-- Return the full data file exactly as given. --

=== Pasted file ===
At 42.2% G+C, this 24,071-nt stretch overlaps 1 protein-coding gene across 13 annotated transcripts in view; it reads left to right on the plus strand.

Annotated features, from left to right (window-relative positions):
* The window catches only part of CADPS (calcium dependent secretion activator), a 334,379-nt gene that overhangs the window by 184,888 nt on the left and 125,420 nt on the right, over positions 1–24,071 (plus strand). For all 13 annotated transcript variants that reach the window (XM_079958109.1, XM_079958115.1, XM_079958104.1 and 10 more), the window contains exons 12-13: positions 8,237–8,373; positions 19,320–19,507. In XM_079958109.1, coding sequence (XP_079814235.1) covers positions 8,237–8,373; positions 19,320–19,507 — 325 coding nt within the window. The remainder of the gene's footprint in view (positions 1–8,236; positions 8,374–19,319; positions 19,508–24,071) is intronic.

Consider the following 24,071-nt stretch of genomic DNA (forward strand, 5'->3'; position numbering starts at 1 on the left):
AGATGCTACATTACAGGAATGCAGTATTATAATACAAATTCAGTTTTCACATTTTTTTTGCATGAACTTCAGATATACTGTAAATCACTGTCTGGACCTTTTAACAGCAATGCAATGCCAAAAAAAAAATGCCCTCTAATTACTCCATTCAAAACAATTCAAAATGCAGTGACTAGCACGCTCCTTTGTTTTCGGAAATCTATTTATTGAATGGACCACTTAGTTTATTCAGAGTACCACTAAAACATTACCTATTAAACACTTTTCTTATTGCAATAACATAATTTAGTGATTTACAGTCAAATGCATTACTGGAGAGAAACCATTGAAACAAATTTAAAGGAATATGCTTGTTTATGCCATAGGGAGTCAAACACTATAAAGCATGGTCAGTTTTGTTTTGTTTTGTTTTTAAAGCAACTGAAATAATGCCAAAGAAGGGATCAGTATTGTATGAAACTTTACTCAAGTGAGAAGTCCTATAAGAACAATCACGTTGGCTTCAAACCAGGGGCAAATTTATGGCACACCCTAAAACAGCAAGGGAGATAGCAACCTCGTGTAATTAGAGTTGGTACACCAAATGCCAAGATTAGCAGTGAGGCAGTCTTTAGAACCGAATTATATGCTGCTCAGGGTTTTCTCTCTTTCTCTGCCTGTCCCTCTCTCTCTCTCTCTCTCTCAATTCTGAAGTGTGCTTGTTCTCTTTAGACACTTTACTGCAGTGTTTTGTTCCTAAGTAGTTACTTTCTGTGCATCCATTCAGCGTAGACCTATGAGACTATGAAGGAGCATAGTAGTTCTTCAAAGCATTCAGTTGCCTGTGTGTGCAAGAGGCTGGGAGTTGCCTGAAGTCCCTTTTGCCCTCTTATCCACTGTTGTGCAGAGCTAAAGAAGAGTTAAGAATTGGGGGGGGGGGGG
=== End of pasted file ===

At 42.2% G+C, this 24,071-nt stretch overlaps 1 protein-coding gene across 13 annotated transcripts in view; it reads left to right on the plus strand.

Annotated features, from left to right (window-relative positions):
* The window catches only part of CADPS (calcium dependent secretion activator), a 334,379-nt gene that overhangs the window by 184,888 nt on the left and 125,420 nt on the right, over positions 1–24,071 (plus strand). For all 13 annotated transcript variants that reach the window (XM_079958109.1, XM_079958115.1, XM_079958104.1 and 10 more), the window contains exons 12-13: positions 8,237–8,373; positions 19,320–19,507. In XM_079958109.1, coding sequence (XP_079814235.1) covers positions 8,237–8,373; positions 19,320–19,507 — 325 coding nt within the window. The remainder of the gene's footprint in view (positions 1–8,236; positions 8,374–19,319; positions 19,508–24,071) is intronic.

Consider the following 24,071-nt stretch of genomic DNA (forward strand, 5'->3'; position numbering starts at 1 on the left):
AGATGCTACATTACAGGAATGCAGTATTATAATACAAATTCAGTTTTCACATTTTTTTTGCATGAACTTCAGATATACTGTAAATCACTGTCTGGACCTTTTAACAGCAATGCAATGCCAAAAAAAAAATGCCCTCTAATTACTCCATTCAAAACAATTCAAAATGCAGTGACTAGCACGCTCCTTTGTTTTCGGAAATCTATTTATTGAATGGACCACTTAGTTTATTCAGAGTACCACTAAAACATTACCTATTAAACACTTTTCTTATTGCAATAACATAATTTAGTGATTTACAGTCAAATGCATTACTGGAGAGAAACCATTGAAACAAATTTAAAGGAATATGCTTGTTTATGCCATAGGGAGTCAAACACTATAAAGCATGGTCAGTTTTGTTTTGTTTTGTTTTTAAAGCAACTGAAATAATGCCAAAGAAGGGATCAGTATTGTATGAAACTTTACTCAAGTGAGAAGTCCTATAAGAACAATCACGTTGGCTTCAAACCAGGGGCAAATTTATGGCACACCCTAAAACAGCAAGGGAGATAGCAACCTCGTGTAATTAGAGTTGGTACACCAAATGCCAAGATTAGCAGTGAGGCAGTCTTTAGAACCGAATTATATGCTGCTCAGGGTTTTCTCTCTTTCTCTGCCTGTCCCTCTCTCTCTCTCTCTCTCTCAATTCTGAAGTGTGCTTGTTCTCTTTAGACACTTTACTGCAGTGTTTTGTTCCTAAGTAGTTACTTTCTGTGCATCCATTCAGCGTAGACCTATGAGACTATGAAGGAGCATAGTAGTTCTTCAAAGCATTCAGTTGCCTGTGTGTGCAAGAGGCTGGGAGTTGCCTGAAGTCCCTTTTGCCCTCTTATCCACTGTTGTGCAGAGCTAAAGAAGAGTTAAGAATTGGGGGGGGGGGGG